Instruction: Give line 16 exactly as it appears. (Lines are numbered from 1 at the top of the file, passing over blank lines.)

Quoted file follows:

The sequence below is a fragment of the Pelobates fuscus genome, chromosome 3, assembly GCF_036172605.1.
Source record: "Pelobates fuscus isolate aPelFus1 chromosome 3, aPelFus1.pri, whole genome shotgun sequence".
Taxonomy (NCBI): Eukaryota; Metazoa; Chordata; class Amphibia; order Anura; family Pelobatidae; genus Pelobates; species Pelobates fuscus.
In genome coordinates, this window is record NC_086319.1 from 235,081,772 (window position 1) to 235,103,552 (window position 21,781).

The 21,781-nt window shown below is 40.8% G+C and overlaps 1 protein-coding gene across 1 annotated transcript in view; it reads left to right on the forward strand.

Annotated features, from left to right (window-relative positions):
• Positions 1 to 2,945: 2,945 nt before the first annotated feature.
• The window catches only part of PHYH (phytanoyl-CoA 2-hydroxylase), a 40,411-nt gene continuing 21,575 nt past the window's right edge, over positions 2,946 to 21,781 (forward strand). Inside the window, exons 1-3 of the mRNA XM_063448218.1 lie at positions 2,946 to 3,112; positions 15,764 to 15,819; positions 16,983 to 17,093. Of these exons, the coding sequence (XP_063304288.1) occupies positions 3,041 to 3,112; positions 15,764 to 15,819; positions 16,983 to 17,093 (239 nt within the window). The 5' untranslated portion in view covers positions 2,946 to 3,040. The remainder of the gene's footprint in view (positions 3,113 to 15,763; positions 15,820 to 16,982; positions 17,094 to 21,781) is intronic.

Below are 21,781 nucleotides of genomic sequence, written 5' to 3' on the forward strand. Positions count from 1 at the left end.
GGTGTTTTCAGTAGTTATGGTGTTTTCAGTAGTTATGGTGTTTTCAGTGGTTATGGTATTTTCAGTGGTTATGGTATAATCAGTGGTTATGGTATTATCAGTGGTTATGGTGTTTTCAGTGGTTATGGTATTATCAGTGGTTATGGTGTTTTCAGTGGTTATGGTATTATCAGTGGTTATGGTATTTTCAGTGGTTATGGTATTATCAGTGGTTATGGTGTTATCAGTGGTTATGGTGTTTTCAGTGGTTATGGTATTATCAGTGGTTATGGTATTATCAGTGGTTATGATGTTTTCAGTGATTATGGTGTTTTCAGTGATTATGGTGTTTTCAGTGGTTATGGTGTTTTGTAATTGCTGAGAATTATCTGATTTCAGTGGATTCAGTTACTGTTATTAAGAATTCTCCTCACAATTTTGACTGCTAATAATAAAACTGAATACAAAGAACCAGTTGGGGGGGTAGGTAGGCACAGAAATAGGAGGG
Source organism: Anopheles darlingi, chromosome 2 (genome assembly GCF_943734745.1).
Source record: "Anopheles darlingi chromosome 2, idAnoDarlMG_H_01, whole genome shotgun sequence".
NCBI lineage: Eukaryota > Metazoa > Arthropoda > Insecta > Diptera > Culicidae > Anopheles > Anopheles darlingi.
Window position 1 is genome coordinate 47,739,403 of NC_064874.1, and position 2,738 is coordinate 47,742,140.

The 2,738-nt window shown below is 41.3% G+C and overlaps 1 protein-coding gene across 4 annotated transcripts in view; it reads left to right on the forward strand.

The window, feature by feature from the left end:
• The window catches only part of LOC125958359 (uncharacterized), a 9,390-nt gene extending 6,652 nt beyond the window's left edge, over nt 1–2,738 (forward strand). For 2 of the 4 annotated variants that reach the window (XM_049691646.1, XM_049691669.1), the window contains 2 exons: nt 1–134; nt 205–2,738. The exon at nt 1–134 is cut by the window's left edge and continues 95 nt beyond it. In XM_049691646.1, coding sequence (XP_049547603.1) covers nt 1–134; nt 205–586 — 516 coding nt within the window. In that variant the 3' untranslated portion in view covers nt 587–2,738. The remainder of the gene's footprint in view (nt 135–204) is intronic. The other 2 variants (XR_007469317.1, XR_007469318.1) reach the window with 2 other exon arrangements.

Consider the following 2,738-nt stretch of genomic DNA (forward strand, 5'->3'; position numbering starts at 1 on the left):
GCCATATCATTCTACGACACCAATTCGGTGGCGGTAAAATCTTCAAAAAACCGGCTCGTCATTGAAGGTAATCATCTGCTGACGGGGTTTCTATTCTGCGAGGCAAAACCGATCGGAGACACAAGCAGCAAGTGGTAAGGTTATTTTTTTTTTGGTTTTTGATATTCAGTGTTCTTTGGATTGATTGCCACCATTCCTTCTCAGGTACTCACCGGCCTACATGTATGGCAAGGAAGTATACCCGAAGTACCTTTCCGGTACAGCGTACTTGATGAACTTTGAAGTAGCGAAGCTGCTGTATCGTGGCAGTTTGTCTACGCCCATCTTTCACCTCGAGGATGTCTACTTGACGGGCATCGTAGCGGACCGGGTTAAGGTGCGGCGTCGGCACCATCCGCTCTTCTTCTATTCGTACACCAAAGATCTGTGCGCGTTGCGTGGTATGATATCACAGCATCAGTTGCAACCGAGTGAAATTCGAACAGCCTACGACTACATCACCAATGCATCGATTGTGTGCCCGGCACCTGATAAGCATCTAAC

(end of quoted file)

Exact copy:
The window, feature by feature from the left end: